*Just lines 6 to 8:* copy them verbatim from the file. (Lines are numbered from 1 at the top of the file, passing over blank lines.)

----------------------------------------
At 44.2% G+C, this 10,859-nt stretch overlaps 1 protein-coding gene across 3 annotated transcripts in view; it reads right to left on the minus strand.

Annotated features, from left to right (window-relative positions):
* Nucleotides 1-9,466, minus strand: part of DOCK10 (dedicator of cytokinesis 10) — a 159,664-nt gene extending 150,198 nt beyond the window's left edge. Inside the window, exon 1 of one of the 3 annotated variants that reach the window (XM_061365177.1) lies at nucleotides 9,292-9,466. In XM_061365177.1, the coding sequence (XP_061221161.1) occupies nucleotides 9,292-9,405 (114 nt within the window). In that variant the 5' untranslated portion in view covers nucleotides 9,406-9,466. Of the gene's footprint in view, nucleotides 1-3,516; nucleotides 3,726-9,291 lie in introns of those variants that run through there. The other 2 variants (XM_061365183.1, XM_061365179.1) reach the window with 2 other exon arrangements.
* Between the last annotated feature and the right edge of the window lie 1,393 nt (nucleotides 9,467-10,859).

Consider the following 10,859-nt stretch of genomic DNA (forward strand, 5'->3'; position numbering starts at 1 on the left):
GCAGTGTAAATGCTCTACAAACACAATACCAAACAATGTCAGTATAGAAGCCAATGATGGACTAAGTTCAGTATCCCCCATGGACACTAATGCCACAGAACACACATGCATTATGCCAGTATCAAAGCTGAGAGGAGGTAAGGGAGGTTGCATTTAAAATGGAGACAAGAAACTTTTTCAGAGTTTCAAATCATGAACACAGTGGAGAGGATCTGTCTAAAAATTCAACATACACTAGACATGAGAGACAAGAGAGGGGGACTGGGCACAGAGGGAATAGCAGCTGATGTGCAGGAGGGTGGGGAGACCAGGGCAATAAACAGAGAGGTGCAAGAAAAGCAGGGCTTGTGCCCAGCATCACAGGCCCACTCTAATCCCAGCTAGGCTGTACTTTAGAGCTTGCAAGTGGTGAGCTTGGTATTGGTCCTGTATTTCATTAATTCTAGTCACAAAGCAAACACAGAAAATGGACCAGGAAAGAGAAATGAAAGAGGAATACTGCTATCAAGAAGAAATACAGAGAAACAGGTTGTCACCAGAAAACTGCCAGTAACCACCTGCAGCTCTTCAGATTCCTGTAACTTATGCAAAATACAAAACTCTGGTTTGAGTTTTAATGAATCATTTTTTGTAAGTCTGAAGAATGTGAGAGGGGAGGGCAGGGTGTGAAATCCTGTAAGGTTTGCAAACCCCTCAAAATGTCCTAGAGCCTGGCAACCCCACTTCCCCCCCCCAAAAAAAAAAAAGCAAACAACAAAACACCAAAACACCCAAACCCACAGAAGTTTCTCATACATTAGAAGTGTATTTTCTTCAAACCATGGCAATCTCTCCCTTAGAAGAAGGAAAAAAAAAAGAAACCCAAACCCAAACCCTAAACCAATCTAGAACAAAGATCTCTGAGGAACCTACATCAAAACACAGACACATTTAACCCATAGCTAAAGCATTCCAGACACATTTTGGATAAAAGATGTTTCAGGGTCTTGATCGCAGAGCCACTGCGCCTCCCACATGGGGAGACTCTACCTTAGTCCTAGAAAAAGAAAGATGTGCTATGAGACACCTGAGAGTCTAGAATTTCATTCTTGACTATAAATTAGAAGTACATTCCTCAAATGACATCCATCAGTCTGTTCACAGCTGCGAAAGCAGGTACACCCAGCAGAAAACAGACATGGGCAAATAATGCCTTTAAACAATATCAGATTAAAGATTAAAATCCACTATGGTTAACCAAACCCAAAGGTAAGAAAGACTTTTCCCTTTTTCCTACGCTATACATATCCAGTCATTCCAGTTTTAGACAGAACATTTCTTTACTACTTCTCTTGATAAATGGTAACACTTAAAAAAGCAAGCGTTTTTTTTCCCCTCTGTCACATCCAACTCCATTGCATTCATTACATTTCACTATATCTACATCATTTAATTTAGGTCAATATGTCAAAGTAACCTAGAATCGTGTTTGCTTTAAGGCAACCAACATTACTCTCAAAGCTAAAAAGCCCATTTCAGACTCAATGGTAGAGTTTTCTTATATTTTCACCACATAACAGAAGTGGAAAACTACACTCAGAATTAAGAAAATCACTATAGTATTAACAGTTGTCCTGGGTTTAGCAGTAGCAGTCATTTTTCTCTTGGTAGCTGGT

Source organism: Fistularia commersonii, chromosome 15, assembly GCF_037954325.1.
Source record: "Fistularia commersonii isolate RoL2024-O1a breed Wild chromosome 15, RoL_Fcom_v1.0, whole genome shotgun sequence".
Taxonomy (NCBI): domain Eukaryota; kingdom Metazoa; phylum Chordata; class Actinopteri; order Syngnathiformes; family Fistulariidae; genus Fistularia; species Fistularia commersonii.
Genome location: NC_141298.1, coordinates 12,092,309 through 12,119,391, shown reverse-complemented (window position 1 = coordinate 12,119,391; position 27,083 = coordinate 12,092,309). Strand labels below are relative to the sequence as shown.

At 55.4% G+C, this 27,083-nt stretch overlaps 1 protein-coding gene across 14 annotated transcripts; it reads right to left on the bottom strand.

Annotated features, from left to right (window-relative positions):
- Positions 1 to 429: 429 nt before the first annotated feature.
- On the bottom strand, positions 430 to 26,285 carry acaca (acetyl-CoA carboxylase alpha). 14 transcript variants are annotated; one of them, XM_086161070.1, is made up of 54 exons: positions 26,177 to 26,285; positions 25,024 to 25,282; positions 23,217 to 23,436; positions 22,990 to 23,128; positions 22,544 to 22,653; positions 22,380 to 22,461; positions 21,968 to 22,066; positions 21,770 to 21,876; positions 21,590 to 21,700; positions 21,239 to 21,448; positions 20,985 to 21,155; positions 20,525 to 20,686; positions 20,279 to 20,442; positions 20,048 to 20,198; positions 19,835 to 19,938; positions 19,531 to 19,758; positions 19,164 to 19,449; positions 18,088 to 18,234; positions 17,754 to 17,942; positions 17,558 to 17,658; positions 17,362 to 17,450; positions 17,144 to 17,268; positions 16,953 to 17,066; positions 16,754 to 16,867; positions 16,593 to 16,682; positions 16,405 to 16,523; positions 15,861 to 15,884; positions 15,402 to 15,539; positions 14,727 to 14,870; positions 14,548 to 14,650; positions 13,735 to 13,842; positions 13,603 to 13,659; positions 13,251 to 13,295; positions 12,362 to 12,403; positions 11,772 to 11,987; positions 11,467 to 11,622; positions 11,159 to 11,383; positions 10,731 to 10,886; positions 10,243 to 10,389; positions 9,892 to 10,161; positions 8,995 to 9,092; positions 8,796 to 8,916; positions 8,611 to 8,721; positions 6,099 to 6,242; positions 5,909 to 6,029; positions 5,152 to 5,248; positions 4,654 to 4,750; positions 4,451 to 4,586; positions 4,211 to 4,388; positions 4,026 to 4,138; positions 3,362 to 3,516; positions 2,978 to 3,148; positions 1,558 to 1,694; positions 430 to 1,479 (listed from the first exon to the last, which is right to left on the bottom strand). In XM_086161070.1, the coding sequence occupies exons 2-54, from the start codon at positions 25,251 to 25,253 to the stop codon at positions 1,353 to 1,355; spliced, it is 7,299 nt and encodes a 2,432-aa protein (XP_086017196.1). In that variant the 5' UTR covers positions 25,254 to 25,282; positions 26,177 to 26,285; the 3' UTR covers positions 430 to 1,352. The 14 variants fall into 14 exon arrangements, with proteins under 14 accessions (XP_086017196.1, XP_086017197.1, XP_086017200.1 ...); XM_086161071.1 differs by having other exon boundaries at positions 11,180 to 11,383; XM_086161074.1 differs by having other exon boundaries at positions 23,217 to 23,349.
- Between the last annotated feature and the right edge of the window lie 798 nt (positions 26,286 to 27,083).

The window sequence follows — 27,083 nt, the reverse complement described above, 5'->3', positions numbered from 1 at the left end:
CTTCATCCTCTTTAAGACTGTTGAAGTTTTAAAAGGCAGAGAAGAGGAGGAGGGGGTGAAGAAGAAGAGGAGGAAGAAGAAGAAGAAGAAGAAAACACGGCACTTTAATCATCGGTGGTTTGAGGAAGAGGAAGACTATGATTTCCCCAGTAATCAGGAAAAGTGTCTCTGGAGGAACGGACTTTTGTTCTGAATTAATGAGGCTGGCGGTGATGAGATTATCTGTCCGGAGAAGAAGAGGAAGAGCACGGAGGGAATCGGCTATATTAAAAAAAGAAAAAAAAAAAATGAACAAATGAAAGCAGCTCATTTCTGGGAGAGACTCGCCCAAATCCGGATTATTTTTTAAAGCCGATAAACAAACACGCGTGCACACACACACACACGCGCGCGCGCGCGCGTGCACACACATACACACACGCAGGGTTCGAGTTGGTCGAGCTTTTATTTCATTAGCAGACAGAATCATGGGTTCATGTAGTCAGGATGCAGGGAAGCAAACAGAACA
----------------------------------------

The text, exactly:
GCAGTGTAAATGCTCTACAAACACAATACCAAACAATGTCAGTATAGAAGCCAATGATGGACTAAGTTCAGTATCCCCCATGGACACTAATGCCACAGAACACACATGCATTATGCCAGTATCAAAGCTGAGAGGAGGTAAGGGAGGTTGCATTTAAAATGGAGACAAGAAACTTTTTCAGAGTTTCAAATCATGAACACAGTGGAGAGGATCTGTCTAAAAATTCAACATACACTAGACATGAGAGACAAGAGAGGGGGACTGGGCACAGAGGGAATAGCAGCTGATGTGCAGGAGGGTGGGGAGACCAGGGCAATAAACAGAGAGGTGCAAGAAAAGCAGGGCTTGTGCCCAGCATCACAGGCCCACTCTAATCCCAGCTAGGCTGTACTTTAGAGCTTGCAAGTGGTGAGCTTGGTATTGGTCCTGTATTTCATTAATTCTAGTCACAAAGCAAACACAGAAAATGGACCAGGAAAGAGAAATGAAAGAGGAATACTGCTATCAAGAAGAAATACAGAGAAACAGGTTGTCACCAGAAAACTGCCAGTAACCACCTGCAGCTCTTCAGATTCCTGTAACTTATGCAAAATACAAAACTCTGGTTTGAGTTTTAATGAATCATTTTTTGTAAGTCTGAAGAATGTGAGAGGGGAGGGCAGGGTGTGAAATCCTGTAAGGTTTGCAAACCCCTCAAAATGTCCTAGAGCCTGGCAACCCCACTTCCCCCCCCCAAAAAAAAAAAAGCAAACAACAAAACACCAAAACACCCAAACCCACAGAAGTTTCTCATACATTAGAAGTGTATTTTCTTCAAACCATGGCAATCTCTCCCTTAGAAGAAGGAAAAAAAAAAGAAACCCAAACCCAAACCCTAAACCAATCTAGAACAAAGATCTCTGAGGAACCTACATCAAAACACAGACACATTTAACCCATAGCTAAAGCATTCCAGACACATTTTGGATAAAAGATGTTTCAGGGTCTTGATCGCAGAGCCACTGCGCCTCCCACATGGGGAGACTCTACCTTAGTCCTAGAAAAAGAAAGATGTGCTATGAGACACCTGAGAGTCTAGAATTTCATTCTTGACTATAAATTAGAAGTACATTCCTCAAATGACATCCATCAGTCTGTTCACAGCTGCGAAAGCAGGTACACCCAGCAGAAAACAGACATGGGCAAATAATGCCTTTAAACAATATCAGATTAAAGATTAAAATCCACTATGGTTAACCAAACCCAAAGGTAAGAAAGACTTTTCCCTTTTTCCTACGCTATACATATCCAGTCATTCCAGTTTTAGACAGAACATTTCTTTACTACTTCTCTTGATAAATGGTAACACTTAAAAAAGCAAGCGTTTTTTTTCCCCTCTGTCACATCCAACTCCATTGCATTCATTACATTTCACTATATCTACATCATTTAATTTAGGTCAATATGTCAAAGTAACCTAGAATCGTGTTTGCTTTAAGGCAACCAACATTACTCTCAAAGCTAAAAAGCCCATTTCAGACTCAATGGTAGAGTTTTCTTATATTTTCACCACATAACAGAAGTGGAAAACTACACTCAGAATTAAGAAAATCACTATAGTATTAACAGTTGTCCTGGGTTTAGCAGTAGCAGTCATTTTTCTCTTGGTAGCTGGT

Source organism: Fistularia commersonii, chromosome 15, assembly GCF_037954325.1.
Source record: "Fistularia commersonii isolate RoL2024-O1a breed Wild chromosome 15, RoL_Fcom_v1.0, whole genome shotgun sequence".